- Additional technical information (includes links to the paper and figures)
- Q&A with Professor Eugene Herrin
U.S. poverty (less than $17,916 for a family of three): 46.2 million people, 15.1 percent.
Children in poverty: 16.1 million, 22 percent of all children, including 39 percent of African-American children and 34 percent of Latino children. Poorest age group in country.
Deep poverty (less than $11,510 for a family of four): 20.4 million people, 1 in 15 Americans, including more than 15 million women and children
People who would have been in poverty if not for Social Security, 2011: 67.6 million
(program kept 21.4 million people out of poverty)
People in the U.S. experiencing poverty by age 65: Roughly half
Gender gap, 2011: Women 34 percent more likely to be poor than men
Gender gap, 2010: Women 29 percent more likely to be poor than men
Twice the poverty level (less than $46,042 for a family of four): 106 million people, more than 1 in 3 Americans
Jobs in the U.S. paying less than $34,000 a year: 50 percent
Jobs in the U.S. paying below the poverty line for a family of four, less than $23,000 annually: 25 percent
Poverty-level wages, 2011: 28 percent of workers
Percentage of individuals and family members in poverty who either worked or lived with a working family member, 2011: 57 percent
Families receiving cash assistance, 1996: 68 for every 100 families living in poverty
Families receiving cash assistance, 2010: 27 for every 100 families living in poverty
Impact of public policy, 2010: Without government assistance, poverty would have been twice as high — nearly 30 percent of population
Percentage of entitlement benefits going to elderly, disabled or working households: Over 90 percent.
Number of homeless children in U.S. public schools: 1,065,794
Annual cost of child poverty nationwide: $550 billion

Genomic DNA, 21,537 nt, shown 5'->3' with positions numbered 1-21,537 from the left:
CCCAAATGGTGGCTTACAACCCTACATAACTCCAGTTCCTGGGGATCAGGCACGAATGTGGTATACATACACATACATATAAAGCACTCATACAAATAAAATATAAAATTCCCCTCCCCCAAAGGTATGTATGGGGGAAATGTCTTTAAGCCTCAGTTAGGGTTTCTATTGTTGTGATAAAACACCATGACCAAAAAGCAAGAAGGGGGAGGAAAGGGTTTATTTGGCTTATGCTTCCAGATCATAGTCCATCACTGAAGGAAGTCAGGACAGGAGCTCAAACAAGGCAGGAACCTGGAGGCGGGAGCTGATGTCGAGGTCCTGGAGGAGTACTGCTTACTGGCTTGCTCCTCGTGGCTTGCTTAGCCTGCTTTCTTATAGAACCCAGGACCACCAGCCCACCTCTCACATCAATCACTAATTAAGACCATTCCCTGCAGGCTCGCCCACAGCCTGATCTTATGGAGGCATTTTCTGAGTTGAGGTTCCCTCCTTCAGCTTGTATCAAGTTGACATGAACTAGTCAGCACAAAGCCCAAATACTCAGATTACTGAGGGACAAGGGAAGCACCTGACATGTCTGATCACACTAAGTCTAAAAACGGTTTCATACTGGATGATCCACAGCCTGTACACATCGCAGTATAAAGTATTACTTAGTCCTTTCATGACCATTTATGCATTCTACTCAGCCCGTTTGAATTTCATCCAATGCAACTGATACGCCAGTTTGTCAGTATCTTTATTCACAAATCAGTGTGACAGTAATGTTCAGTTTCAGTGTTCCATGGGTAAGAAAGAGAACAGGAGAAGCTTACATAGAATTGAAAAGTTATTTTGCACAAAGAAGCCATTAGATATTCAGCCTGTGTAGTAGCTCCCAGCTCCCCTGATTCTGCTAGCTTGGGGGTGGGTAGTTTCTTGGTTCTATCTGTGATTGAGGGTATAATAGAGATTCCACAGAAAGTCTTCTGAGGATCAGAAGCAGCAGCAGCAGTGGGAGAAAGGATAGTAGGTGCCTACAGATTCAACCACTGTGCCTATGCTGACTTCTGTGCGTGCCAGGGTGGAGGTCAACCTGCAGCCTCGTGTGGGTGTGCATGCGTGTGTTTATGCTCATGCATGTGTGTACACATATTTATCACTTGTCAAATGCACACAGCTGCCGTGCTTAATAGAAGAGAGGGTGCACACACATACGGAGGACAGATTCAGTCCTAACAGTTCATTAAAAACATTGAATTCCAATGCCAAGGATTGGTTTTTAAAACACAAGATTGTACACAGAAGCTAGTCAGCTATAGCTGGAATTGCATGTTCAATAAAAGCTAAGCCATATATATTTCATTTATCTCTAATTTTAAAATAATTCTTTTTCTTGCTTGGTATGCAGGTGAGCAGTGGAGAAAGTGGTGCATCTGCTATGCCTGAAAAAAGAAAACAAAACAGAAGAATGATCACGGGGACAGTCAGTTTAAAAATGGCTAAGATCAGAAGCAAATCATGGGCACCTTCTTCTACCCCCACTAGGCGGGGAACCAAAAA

Federal expenditures on home ownership mortgage deductions, 2012: $131 billion
Federal funding for low-income housing assistance programs, 2012: Less than $50 billion
A presentation at the United Nations North Lawn building presented statistics gathered by the Stockholm International Peace Research Institute (SIPRI) about spending on armaments and militarism. The report declared that in 2013 over 1,747 billion dollars were spent on armaments. SIPRI Director Sam Perlo Freeman pointed out that the overwhelming majority of military spending was being done by the US and its allies.
While military spending by the United States has slightly decreased, spending by strategic US aligned regimes around the world is dramatically rising. Kingdom of Saudi Arabia, which is a key US ally in the Middle East and a backer of insurgent groups in Syria, has increased its military spending by 14.8%, the largest increase of any country on earth. John Feffer of Institute for Policy Studies, one of the presenters, told Press TV, that the build-up of military spending by US aligned regimes around the world has dangerous implications and could lead to war. Presenters pointed out that military spending is rising most rapidly in the Middle East and the Pacific, and that despite recent cuts, the United States remains the main exporter of weapons and supplier of military aid. See video here.
The 15 countries with the highest military expenditure in 2013, click the Map to be taken to an interactive web page of the Stockholm International Peace Research Institute.
Information from the Stockholm International Peace Research Institute.
The sailing stones of the Racetrack Playa, a dry lakebed in Death Valley, have been the subject of a mystery since the 1940s. The playa is dotted with stones, some as large as 700 pounds (320kg), with long tracks behind them, as though they have been performing a synchronised dance.
Although there have been many theories about how the rocks might be moving on their own — including dust devils, hurricane-force winds, films of slippery algae or thick sheets of ice — none had ever been confirmed, nor had any human seen the rocks actually moving.
Until now, that is. A team of researchers from the Scripps Institution of Oceanography at UC San Diego decided they were going to solve the mystery once and for all. In the winter of 2011, they brought in a high-resolution weather station to measure wind at one-second intervals, and brought in 15 rocks fitted with GPS devices (since the National Parks Service would not allow them to use the native rocks).
Thee BBC is big into these types of demographical thingies. : The world’s population is expected to hit seven billion in the next few weeks. After growing very slowly for most of human history, the number of people on Earth has more than doubled in the last 50 years. Where do you fit into this story of human life? Fill in your date of birth below to find out. http://www.bbc.co.uk/news/world-15391515